The myth of the normal, average human brain-The ICBM experience: (1) Subject screening and eligibility

Department of Neurology, David Geffen School of Medicine at UCLA, Los Angeles, CA 90095, USA.
NeuroImage (Impact Factor: 6.36). 09/2008; 44(3):914-22. DOI: 10.1016/j.neuroimage.2008.07.062
Source: PubMed

ABSTRACT In the course of developing an atlas and reference system for the normal human brain throughout the human age span from structural and functional brain imaging data, the International Consortium for Brain Mapping (ICBM) developed a set of "normal" criteria for subject inclusion and the associated exclusion criteria. The approach was to minimize inclusion of subjects with any medical disorders that could affect brain structure or function. In the past two years, a group of 1685 potential subjects responded to solicitation advertisements at one of the consortium sites (UCLA). Subjects were screened by a detailed telephone interview and then had an in-person history and physical examination. Of those who responded to the advertisement and considered themselves to be normal, only 31.6% (532 subjects) passed the telephone screening process. Of the 348 individuals who submitted to in-person history and physical examinations, only 51.7% passed these screening procedures. Thus, only 10.7% of those individuals who responded to the original advertisement qualified for imaging. The most frequent cause for exclusion in the second phase of subject screening was high blood pressure followed by abnormal signs on neurological examination. It is concluded that the majority of individuals who consider themselves normal by self-report are found not to be so by detailed historical interviews about underlying medical conditions and by thorough medical and neurological examinations. Recommendations are made with regard to the inclusion of subjects in brain imaging studies and the criteria used to select them.

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    • "Brain scans for the control sample were obtained from the ICBM database of normal adults (http://www.loni.ucla. edu/ICBM/Databases/), and criteria for subject screening and eligibility are detailed elsewhere [Mazziotta et al., 2009]. "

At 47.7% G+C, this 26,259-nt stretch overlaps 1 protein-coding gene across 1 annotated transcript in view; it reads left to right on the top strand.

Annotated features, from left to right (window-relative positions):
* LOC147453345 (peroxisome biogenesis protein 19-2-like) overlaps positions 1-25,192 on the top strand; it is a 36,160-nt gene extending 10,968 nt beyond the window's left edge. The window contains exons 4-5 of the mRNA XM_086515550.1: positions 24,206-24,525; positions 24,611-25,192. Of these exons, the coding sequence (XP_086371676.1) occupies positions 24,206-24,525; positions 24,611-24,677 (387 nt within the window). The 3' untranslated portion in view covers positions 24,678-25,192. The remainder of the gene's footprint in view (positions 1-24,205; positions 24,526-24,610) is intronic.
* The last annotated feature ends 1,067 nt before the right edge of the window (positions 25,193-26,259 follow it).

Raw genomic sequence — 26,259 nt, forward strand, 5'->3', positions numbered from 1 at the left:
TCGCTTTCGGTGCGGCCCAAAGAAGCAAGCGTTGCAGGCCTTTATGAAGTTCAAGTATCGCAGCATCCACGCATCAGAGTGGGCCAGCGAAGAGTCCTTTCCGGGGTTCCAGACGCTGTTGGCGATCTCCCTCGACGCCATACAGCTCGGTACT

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    Human Brain Mapping 12/2013; 34(12). DOI:10.1002/hbm.22153 · 5.97 Impact Factor
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    • "Subjects were recruited at the University of California, Los Angeles (UCLA), as part of the International Consortium for Brain Mapping (ICBM) project (Mazziotta et al., 2009). Subjects were extensively screened by medical and neurological examination to exclude any major medical, neurological, neurosurgical , or psychiatric conditions, high blood pressure, use of prescriptions, and over-the-counter or illicit drugs with the exception of occasional use for disease prevention [for details, see (Mazziotta et al., 2009)]. For this study, only individuals with high-quality DTI data collected from the same research site and of the same racial/ethnic group were included for examination . "
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    Brain Connectivity 03/2013; 3(2). DOI:10.1089/brain.2012.0111
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    • "MTF transsexuals were evaluated to be free of psychosis according to a standardized diagnostic interview [9] and confirmed to be genetic males, as defined by the presence of the SRY gene in their genome [10]. All subjects of the control group also had to pass a physical and neurological screening examination performed by a neurologist [11]. While sexual orientation data were not available for the male controls, 6 transsexual participants reported being sexually attracted to men and 18 reported being sexually attracted to women. "
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